Loren's thoughtful comments made me realize that I should have added in my own earlier posting to this thread that I base my 35x-per-inch-of-aperture rule on planetary observing. When observing the Moon and Sun, I rarely go larger than full-disk observing, so I never really explore the limits of magnification on those objects. Planetary observing, however, is another animal altogether. It's that area that I find myself exploring the limits on how much magnification I can throw at Jupiter and Saturn in particular. There, too, I should also add that, since these planets have been at low altitude in recent years, it's all the more challenging to get crisp high-power views. Especially as Jupiter rebounds to higher altitudes in, say, three or five years, I'll be keen to re-evaluate my 35x-per-inch-of-aperture rule.
One advantage a scope the size of a 3.5" Questar has over, say, my C8 is that the smaller scope has to look through a narrower column of atmosphere out into space and is thus less prone to the effects of bad seeing. Lately, I've gotten surprisingly sharp but significantly dimmer views of Saturn in my Synta-built 4" Mak and Orion Edge-On 9mm eyepiece (144x). Most often, I use either a 14.5 or 12.5mm Edge-On eyepiece with my C8 for planetary observing (140x and 163x, respectively). The view is much brighter in the C8, but I find I rarely use my 9mm eyepiece (225x) in that larger scope simply because the seeing just doesn't permit it most often.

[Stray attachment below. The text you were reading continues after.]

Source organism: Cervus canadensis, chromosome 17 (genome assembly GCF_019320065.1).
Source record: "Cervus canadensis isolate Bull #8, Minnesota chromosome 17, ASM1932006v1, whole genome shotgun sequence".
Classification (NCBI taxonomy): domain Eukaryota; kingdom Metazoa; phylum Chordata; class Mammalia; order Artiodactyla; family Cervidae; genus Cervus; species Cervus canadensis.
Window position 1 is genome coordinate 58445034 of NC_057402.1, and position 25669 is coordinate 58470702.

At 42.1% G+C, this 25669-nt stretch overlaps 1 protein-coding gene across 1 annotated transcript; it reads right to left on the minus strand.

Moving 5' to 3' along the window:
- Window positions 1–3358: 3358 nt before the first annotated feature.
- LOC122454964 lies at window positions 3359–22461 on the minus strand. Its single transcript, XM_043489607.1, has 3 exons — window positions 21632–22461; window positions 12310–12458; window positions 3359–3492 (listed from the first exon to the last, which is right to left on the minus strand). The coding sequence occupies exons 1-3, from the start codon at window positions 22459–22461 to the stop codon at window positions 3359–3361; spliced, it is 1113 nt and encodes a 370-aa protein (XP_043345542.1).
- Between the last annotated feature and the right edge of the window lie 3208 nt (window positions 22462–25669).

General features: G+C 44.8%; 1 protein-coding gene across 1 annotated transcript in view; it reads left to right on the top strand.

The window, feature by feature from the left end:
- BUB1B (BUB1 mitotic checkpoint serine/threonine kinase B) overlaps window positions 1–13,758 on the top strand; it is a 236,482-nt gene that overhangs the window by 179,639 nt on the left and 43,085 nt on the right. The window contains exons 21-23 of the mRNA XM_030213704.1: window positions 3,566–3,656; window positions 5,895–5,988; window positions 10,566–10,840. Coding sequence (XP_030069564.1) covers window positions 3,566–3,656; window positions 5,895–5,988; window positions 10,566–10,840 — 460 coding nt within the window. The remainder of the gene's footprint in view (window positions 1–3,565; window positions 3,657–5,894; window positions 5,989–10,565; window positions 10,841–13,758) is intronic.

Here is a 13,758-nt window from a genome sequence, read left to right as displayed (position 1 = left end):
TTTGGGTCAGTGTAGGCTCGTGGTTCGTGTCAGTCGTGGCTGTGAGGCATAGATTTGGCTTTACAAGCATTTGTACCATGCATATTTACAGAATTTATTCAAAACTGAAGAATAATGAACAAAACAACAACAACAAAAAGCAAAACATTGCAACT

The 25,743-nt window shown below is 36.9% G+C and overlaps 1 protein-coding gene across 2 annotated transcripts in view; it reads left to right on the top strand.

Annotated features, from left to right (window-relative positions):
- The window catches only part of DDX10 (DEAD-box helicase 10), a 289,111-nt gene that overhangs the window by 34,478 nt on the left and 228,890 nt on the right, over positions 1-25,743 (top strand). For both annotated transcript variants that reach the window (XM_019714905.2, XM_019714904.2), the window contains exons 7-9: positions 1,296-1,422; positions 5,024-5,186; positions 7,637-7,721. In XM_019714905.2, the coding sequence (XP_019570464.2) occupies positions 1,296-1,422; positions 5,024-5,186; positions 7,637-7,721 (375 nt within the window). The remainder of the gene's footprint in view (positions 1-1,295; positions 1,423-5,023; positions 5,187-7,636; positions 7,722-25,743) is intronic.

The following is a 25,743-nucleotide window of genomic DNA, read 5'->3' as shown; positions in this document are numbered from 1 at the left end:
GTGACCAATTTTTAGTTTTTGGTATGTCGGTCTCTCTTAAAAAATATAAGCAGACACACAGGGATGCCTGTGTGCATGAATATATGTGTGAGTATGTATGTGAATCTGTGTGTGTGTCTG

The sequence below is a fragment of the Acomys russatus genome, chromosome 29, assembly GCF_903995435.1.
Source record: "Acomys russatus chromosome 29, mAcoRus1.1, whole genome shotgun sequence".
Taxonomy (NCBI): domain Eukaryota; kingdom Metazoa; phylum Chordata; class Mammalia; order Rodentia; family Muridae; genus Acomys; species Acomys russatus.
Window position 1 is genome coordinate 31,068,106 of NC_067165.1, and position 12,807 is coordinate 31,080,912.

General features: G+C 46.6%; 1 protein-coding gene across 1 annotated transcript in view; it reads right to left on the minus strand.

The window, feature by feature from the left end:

I will also admit that my '62 Questar has failed coatings, so any high-powered views in that scope are compromised. This discussion is all the more fuel on the fire in terms of me wanting to restore the optics on my Q. Still, my expectations about what that little scope can do are tempered by simple virtue of its small aperture. But who knows? After I get my optics fixed up, maybe those expectations will be confounded just like my initial expectations with what my Q can do even its current state were (see this recent post of mine).